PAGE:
10. The image display according to claim 9, wherein the polarization converting means is on-off controlled such that at the time of the switching of fields the first and second polarized light transmittance are substantially 50% when one image pixel is considered.
11. The image display according to claim 10, wherein the on-off timings and duty ratio of the drive signal are determined as a function of the response characteristics of the polarization converting means.
12. The image display according to claim 9, wherein the polarization conversion means is TN shutter having a short rise response time compared to its fall response time.
13. The image display according to claim 9, wherein the display element is color LCD, monochromatic LCD, plasma display, EL or photochromics.
14. The image display according to claim 9, wherein the display element has a delta array, stripes arrays or mosaic arrays, and the image position shift by the wobbling is obtained through interpolation in conformity to the image pixel array.
15. The image display according to claim 9, further comprising temperature detector for detecting the temperature in the neighborhood of the polarization converting means and control means for controlling the on-off timings of the drive signal and the duty ratio on the basis of the detected temperature.
16. An image display, comprising:
a display element having an array of pixels and generating light beams at selected ones of the pixels as a function of an image signal applied thereto;
a polarization element for selectively shifting the optical axis of the light beams, as a function of a control signal applied thereto, the polarization element having a delayed response characteristic; and
a signal generator for generating the control signal as a function of the delayed response characteristic of the polarization element.
17. An image display according to claim 16, wherein the polarization element comprises a TN shutter.
18. An image display according to claim 16, wherein the polarization element further comprises a double refractor, the TN shutter being located between the display element and the double refractor.
19. An image display according to claim 16, wherein the control signal is a drive signal which switches between an on and an off condition and wherein the signal generator controls the timing and duty cycle of the drive signal as a function of the delayed response characteristic of the polarization element.
20. An image display according to claim 19, wherein the drive signal is controlled in a manner which enhances the contrast of the image display.
21. An image display according to claim 19, wherein the image display generates first and second image fields and the polarization element is operable in first and second states in response to the drive signal, the optical axis of the light beams generated by the display element being different when the polarization element is operated in the first and second states.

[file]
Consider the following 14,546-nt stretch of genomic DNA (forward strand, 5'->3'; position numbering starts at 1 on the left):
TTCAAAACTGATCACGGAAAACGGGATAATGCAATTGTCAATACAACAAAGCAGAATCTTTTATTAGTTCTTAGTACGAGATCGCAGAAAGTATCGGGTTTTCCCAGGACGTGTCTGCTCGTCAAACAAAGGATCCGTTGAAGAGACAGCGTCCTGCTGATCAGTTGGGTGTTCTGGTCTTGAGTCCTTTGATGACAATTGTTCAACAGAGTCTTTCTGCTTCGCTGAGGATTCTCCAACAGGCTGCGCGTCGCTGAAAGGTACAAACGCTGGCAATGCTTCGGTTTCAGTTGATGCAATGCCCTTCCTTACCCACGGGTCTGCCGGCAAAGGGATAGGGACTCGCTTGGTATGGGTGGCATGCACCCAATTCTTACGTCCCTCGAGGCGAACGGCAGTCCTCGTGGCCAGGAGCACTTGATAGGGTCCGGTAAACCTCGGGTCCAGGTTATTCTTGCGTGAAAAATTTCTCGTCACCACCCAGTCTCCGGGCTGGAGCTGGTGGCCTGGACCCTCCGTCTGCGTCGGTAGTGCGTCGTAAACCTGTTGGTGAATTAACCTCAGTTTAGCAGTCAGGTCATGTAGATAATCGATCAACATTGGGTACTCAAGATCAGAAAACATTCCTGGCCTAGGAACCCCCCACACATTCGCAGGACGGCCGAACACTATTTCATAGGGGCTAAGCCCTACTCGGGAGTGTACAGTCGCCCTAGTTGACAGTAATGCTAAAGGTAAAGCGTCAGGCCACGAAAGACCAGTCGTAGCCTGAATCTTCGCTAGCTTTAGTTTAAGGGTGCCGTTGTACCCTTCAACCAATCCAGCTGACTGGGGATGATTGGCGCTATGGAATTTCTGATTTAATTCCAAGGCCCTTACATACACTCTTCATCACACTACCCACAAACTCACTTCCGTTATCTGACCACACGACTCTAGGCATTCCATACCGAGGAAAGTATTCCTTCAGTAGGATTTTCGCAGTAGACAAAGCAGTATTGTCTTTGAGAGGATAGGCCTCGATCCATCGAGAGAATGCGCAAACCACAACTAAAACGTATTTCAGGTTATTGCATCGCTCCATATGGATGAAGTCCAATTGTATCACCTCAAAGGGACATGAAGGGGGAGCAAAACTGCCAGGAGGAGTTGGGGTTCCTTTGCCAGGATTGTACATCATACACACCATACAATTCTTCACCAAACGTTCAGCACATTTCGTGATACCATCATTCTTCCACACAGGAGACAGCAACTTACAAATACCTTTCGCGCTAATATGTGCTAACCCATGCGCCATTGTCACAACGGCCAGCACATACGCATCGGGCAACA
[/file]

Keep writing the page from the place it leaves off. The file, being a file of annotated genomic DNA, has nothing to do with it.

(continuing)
22. An image display according to claim 21, wherein the signal generator controls the timing and duty cycle of the drive signal to ensure that the transmittances of the light beams from the image display are at substantially 50% at the time the polarization element switches between the first and second states.
23. An image display according to claim 19, wherein the image display generates a plurality of image fields and the polarization element is operable in a plurality of states in response to the drive signal, the optical axis of the light beams varying as a function of the state in which the polarization element is operated.
24. An image display according to claim 23, wherein the signal generator controls the timing and duty cycle of the drive signal to ensure that the transmittances of the light beams from the image display are at substantially 50% at the time the polarization element switches between states.
25. An image display according to claim 16, wherein the polarization element is a TN shutter having a short rise response time compared to its fall response time.
26. An image display according to claim 16, wherein the polarization element is a TN shutter having different rise and fall response times.
27. An image display according to claim 16, wherein the display element is chosen from the group a color LCD, monochromatic LCD, plasma display EL or photochromics.
28. An image display according to claim 16, further including a temperature detector which detects the temperature in the neighborhood of the polarization converting means and wherein the signal generator generates the control signal as a function of both the response characteristic of the polarization element and the detected temperature.
Description
BACKGROUND OF THE INVENTION

The present invention relates to an image display for displaying images with image shift by wobbling.